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The art of Desire management – Part 1

“The world is little. People are little; human life is little. There is only one big thing- desire.”

–    Willa Cather (American novelist and winner of Pulitzer prize)

Do you intensely yearn for intimacy or crave for an object? It’s only natural because the human heart is a seat of emotions and desires; we can’t do away with longings.

A Tsunami of wishes, in time, floods the heart of many stoic philosophers- their make-believe is exposed. The Indian scriptures reveal this archetypal struggle in the story of Vishwamitra, a determined sage, who performed penance for over 60,000 years. He was indifferent to the world, and its potpourri of emotions. An attractive damsel from the heavenly planets, Menaka, changed it all by gently tapping her feet on the ground. Her tinkling anklets inundated the sage’s heart beyond his ability to regulate, with lust. Instantly, he opened his eyes to discover a gorgeous form- her coy smiles and seductive spell dealt a lethal blow. From a detached sadhu, he became an attached lover!

Vishwamitra and his companion enjoyed a few hundred years of voluptuous glory. But he wasn’t happy-the gnawing vacuum in the heart troubled him. “There are two tragedies in life,” said George Bernard Shaw in his famous drama, Man and Superman, “One is to lose your heart’s desire, and the other is to gain it.”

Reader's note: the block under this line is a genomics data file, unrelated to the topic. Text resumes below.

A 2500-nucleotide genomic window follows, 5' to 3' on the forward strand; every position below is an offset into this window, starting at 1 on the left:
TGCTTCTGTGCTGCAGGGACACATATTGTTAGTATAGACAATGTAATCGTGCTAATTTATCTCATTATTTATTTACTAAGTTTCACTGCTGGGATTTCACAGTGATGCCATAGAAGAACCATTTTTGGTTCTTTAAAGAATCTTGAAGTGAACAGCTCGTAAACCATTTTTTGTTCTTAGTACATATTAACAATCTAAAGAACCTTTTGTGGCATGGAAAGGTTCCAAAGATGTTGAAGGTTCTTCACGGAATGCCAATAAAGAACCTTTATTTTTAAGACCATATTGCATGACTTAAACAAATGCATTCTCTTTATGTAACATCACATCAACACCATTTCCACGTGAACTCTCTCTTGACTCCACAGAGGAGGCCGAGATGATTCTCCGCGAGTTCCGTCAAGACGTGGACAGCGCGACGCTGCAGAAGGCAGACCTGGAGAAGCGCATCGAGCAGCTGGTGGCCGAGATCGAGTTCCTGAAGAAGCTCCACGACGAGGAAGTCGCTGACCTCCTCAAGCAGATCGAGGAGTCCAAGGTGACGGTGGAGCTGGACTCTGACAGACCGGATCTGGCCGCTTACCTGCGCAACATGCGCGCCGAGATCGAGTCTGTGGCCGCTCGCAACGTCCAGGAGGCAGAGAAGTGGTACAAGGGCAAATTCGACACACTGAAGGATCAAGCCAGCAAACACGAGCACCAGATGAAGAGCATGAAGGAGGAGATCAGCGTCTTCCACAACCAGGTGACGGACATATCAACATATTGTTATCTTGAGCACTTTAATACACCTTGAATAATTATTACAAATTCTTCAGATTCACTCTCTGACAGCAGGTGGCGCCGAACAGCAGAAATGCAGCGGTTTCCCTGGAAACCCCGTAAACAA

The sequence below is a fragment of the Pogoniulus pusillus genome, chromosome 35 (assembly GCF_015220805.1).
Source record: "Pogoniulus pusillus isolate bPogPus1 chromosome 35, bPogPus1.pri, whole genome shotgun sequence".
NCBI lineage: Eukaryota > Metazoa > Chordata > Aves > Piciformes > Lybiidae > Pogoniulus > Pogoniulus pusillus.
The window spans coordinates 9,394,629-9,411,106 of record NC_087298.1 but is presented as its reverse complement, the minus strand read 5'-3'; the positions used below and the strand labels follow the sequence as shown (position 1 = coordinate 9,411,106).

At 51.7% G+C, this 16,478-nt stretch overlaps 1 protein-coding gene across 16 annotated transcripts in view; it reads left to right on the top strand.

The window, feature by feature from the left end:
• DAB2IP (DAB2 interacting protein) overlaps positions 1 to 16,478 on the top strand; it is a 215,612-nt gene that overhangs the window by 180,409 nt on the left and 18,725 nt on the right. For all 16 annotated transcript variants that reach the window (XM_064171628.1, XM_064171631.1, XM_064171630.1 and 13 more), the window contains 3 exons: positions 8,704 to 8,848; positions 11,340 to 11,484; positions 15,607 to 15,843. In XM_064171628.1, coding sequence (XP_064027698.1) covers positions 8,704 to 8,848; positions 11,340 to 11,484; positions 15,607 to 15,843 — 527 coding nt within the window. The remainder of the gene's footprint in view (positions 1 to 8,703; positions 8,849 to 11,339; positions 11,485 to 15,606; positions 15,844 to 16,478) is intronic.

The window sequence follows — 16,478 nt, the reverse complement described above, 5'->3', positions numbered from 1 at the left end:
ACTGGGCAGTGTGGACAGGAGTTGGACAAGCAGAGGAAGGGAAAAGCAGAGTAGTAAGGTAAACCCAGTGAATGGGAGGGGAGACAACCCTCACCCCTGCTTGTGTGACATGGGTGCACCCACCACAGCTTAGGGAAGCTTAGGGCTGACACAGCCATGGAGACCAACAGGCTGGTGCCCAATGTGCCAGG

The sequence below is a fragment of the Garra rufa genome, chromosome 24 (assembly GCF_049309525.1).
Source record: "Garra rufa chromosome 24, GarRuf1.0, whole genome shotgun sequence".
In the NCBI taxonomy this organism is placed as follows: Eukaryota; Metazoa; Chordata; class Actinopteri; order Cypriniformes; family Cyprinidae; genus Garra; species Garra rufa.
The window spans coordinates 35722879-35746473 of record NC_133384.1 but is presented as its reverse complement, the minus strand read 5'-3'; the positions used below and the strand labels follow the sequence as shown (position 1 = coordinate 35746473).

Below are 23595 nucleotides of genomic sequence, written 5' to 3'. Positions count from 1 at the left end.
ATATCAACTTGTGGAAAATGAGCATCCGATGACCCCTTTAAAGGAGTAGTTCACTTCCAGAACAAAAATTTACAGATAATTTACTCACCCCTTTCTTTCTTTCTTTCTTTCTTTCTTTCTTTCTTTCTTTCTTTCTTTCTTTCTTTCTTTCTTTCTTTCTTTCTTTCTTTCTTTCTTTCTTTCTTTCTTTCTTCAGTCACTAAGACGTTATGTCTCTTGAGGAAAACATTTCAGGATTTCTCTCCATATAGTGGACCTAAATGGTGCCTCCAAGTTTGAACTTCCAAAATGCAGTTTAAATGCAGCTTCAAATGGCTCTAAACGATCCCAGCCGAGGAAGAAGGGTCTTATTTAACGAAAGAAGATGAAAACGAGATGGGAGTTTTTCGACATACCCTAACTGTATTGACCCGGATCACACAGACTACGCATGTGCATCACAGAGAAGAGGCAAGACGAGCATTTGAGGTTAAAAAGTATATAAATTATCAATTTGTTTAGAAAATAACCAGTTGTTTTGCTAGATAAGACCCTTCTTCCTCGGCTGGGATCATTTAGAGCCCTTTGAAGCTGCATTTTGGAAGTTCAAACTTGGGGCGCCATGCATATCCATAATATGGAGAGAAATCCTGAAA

Later with determined spiritual practices, where a higher taste enabled the sage to say ‘no’ to the gratification of senses, he could transcend his passions.

The Bhagavad Gita (2.59) explains this phenomenon:

“Though the embodied soul may be restricted from sense enjoyment, the desire for sense objects remains. But ceasing such engagements by experiencing a higher taste, he is fixed in consciousness.”

A striking contrast to Vishwamitra’s example is Haridas Thakur who appeared five hundred years ago in a Muslim family. His ardent devotion to Lord Krishna, the Hindu deity, was not only sensational but also attracted the envy of some. One evil landlord plotted to defame Haridas. He chose a beautiful prostitute to lure him to an illicit affair, but the conspiracy failed because Haridas’s pure chanting had a magical effect on the lady’s heart. She surrendered to God and renounced her immoral ways, and went on to become a famous saint herself.

To be continued…

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